According to UPS, $5.49 is the charge or base rate for a one-pound ground shipment to zone 2. However, the odds of seeing this or any other published base rate appearing on the invoice is low. In fact, your favorite shipping company's prestidigitators are busy at work developing new methods to increase base rates. By the time charges show up on an invoice, they barely resemble the charges you expected. The techniques deployed would make Houdini envious. How do they do it? They call this trick: Value Added Services.

What are "Value Added Services"? They used to be called accessorial fees. They're fees tacked on to the base package rate, sort of like airline baggage fees. They are designed exclusively to increase carrier profit. New ones are continually added and many increase in cost each year. They are confusing and irritate their customers.

As an example, UPS considers whacking its customers with an $11 address correction charge a "Value Added Service." What's next? Five bucks each time a driver has to excessively turn the steering wheel? Ten dollars per smile? Calling these confusing and complex charges "Value Added Services" is the equivalent of calling April 15th "Federal Generosity Day."

UPS & FedEx are two of the best-run companies in the world, e-commerce depends on them and they employ hundreds of thousands of people. However, many believe these strategies are deceptive and will do more harm than good. Are they crossing the line or simply acting in the best interest of their shareholders? Will their actions help create a 3rd player in the parcel market? Time will tell.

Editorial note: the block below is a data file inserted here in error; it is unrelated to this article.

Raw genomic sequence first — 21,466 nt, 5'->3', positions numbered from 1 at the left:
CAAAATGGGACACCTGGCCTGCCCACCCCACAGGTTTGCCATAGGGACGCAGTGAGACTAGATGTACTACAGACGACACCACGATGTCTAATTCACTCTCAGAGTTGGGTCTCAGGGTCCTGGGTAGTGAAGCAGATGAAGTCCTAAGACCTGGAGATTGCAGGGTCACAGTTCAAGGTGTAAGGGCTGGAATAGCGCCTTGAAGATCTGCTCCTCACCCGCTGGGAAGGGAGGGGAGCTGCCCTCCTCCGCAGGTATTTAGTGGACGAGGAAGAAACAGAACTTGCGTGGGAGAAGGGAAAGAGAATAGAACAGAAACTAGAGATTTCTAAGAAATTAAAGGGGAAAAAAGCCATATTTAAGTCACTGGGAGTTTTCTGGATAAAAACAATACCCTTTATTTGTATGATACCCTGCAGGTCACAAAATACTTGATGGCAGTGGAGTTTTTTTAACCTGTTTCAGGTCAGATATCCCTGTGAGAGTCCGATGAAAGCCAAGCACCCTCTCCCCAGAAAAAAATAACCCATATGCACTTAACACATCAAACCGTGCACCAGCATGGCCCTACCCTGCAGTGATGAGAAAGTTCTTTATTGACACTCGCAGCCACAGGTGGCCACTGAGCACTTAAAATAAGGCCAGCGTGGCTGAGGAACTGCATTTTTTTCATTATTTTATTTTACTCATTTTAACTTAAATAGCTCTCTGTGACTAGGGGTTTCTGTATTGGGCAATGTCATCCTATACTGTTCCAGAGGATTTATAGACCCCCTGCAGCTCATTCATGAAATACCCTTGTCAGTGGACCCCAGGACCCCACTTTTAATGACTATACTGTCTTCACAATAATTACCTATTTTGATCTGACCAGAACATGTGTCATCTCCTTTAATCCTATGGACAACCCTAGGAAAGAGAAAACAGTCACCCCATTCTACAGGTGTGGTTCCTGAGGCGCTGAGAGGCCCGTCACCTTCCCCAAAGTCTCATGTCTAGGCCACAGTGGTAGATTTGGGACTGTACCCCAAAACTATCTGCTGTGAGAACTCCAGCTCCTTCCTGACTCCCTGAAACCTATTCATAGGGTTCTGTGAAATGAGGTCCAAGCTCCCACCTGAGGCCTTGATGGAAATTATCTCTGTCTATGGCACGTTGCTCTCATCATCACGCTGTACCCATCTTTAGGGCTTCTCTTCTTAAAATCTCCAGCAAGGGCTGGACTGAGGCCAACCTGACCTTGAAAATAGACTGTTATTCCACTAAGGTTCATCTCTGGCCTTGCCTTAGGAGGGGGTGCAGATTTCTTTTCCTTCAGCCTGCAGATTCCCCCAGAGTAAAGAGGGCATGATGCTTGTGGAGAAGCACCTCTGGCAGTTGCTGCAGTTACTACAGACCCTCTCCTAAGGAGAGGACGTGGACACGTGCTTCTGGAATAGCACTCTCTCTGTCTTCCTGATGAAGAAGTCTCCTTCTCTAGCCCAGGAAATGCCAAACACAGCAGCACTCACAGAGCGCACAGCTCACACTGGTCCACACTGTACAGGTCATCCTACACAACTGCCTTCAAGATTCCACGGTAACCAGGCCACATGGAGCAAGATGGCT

The Magic Formula
One thing is certain: understanding the magic formula will save your company money. Here it is: Base Rate + Value Added Services + Fuel surcharge = Invoiced Amount. Magically, $5.49 is transformed into $16 or more.

To better assist my clients, I recently downloaded the 2012 UPS Rates and Services Guide, a whopping 188-page document On page 56 I found "Value Added Services." Here are just a few:

Value Added Services:
--Residential - $2.55
--Delivery Area Surcharge - $2.75
--Extended Residential Charge - $3.25
--Delivery confirmation (without a signature) online or mailed - $2.00
--Bad address - $11.00
--Excessive tracking - $3.00 per incident
--Saturday pick-up or delivery - $15
--Wrap it with material UPS doesn't like (as determined by UPS at its sole discretion) - $8.50 for additional handling.

Stop gazing and wondering as your carrier performs magic. To lower transportation costs, you need to get control over accessorial charges, oops, I mean, Value Added Services. If you don't, you are losing money, your company's S&H policies may not be competitive, and your business may be suffering. A great starting point is the carrier Rates and Services Guide. Download it today.

I hope this information helps you Ship Better and Save Money!